White Night 2016 in Melbourne may not have been as huge as in previous years, but I sure had a blast. I walked around the Melbourne CBD and surrounds for about 7 hours and got my photo taken by A LOT of people! Everyone I ran into seemed to enjoy themselves and really liked the Wow Suit. Here are a few pics from the evening
I had a friend shoot some really good video of the suit, but until I get my hands on it, here is some from my Instagram:
Notice how the Official White Night Instagram account tells me to apply for an art grant next year, even though they sent me a Generic “NO THANKYOU” when I applied for this years event.
This year, I was chosen to work with a talented costume designer Sabrina Evans, to create 10 LED covered suits for MOFO 2016 the summer arts festival held by MONA in Hobart Tasmania. The results were amazing
One of the suits was used in an awesome arty yoga session, also held at MONA, called Electric Light Yoga. Above is one the shots. Here is the suit from behind…
Noodles of cabling! The rest of the suits were used by actors at the Faux Mo nightclub event on Saturday. They roamed around the huge art filled space, created by Jamin Kluss for MOFO. The make shift nightclub was built inside 12 Murray Street, Hobart. The ex government building is to be demolished shortly and was well utilized.
But nothing is without complications. The box containing the battery modules for all the suits was shipped down to Hobart using Fastaway couriers(don’t use them). They advised a 3 day shipping schedule, its been 6 days and the box hasn’t arrived yet. I had to repurchase all the battery modules in Hobart at an exorbitant price
Here they are charging the night before the main event, at our Airbnb that we rented in Battery Point, Hobart(no pun intended).
Check out my Instagram for some short Videos of all the Shenanigans
I have been commissioned to create 10 LED suits for Faux Mo as part of MOFO the Summer Arts festival in Hobart, Tasmania. The webbing of the suits was built by Sabrina Evans, an awesome costume designer form Hobart. The webbing is made of nylon and clips on to the person.
Not yet sure what will be done with all 10 suits, but here are a few demo shots of them in action on my model:
Problems listen in the previous entry have been resolved. It seems that I can not push the APA102 strips to run above 5MHz using the Raspberry Pi’s SPI port. That seems to be the maximum before I get noise on the line. 6MHz works as well but you can see some noise on the very end of the block when allot of power is consumed. I think it is a combination of things. but im happy with 5MHZ
The other issue was the Power Up drain. For now the best forward is to put hardware switches onto each power tap. There are 11 power taps. Ill assign 7 switches on a small perf board that joins all the taps together to the 6 USB power cables. If i start up the sequence sequentially, the LEDs have 0 noise and power on in the OFF state, which is what we want! If i power up all the taps at once, i get a huge whopping bunch of noise and the batteries cut out to protect themselves from overload.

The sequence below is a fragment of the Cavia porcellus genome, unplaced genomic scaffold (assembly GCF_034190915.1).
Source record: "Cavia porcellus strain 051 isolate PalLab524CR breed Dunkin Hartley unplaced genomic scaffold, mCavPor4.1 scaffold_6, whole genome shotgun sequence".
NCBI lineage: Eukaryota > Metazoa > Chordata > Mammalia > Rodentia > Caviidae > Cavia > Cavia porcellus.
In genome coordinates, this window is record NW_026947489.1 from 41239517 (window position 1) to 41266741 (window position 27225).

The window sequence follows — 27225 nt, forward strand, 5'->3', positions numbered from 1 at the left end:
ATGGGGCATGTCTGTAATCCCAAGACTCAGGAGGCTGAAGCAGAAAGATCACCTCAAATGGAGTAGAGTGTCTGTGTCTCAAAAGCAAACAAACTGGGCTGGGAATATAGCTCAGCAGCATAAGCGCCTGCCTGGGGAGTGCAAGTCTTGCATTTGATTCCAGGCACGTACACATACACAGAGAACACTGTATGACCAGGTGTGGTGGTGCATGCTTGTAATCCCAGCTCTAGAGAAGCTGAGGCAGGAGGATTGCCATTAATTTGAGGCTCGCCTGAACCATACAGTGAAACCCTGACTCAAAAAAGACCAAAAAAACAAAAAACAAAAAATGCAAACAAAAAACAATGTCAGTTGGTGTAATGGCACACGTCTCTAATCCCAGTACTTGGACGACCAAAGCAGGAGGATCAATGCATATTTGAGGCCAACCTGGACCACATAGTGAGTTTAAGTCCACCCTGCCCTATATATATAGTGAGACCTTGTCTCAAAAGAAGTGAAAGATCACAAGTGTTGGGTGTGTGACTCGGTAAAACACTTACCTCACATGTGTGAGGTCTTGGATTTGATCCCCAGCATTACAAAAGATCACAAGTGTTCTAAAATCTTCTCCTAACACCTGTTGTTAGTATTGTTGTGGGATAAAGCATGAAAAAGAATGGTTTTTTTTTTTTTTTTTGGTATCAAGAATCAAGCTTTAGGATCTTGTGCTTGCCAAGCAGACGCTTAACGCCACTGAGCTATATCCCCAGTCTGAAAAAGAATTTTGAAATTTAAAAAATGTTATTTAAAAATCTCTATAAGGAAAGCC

A video posted by Elec Dash Tron Dot Org (@wow_elec_tron) on
Each arm will have 2 of these. I decided to make different sized panels for each body part. Makes it more interesting to look at. The panels are all very tightly packed with APA102 LED Pixels and so far have been working very well. Its taking me about 1-2 hours to prep each panel. I’m being super meticulous and testing each panel through each stage of construction.
Still no word form White Night Melbourne about funding. It would be great to know if they accepted/rejected my idea. I’m leaning to rejected and proceeding none the less.
Above are all the LED panels. You can see the upper right led panel completed with 255 APA102 LEDs. The other panels are currently empty until all the LEDs arrive.
Each panel is composed of a soft felt sheet attached to a firm clear plastic sheet. The LEDs are attached to the plastic side, connected, tested and then all the wires are sealed with felt for cosmetic appeal. I plan on using large velcro pads to attach each panel to the fabric suit.
I have used up the last of my APA102 strips from my previous order to make the 1st prototype panel for the 3rd Iteration of the Wow Suit.
This is the panel for the bottom right leg. With this prototype i have 17 strips x 15 Pixels Per Strip totaling at 255 LEDs for one panel. The previous iteration of the Wow Suit had 10 x 16 pixel strips, which were 160 Pixels per block).
I’m trying to get them as tightly packed as possible. The base block is a piece of felt secured to a thin piece of plastic sheet. Its both rigid and flexible enough to adhere to the cat suit Ill be putting this on to.
I have also added a pixel inside the RPI casing as the driver Pixel. This pixel is directly connected to the SPI bus on the RPI and is driven by the RPI’s 3.3v Power Supply. Its the best way to get a reliable signal at very high SPI speeds. I’m essentially using the pixel as a voltage level converter. When driving LEDs, the software ignores pixel 0 and sends a blank pixel to it each render.
Above is the brains of the Wow Suit. The Raspberry Pi A+. I have 2, one is a backup in case I step on the 1st :) For $50 you cant really pass up on this power house. The RPI runs the following stack of software: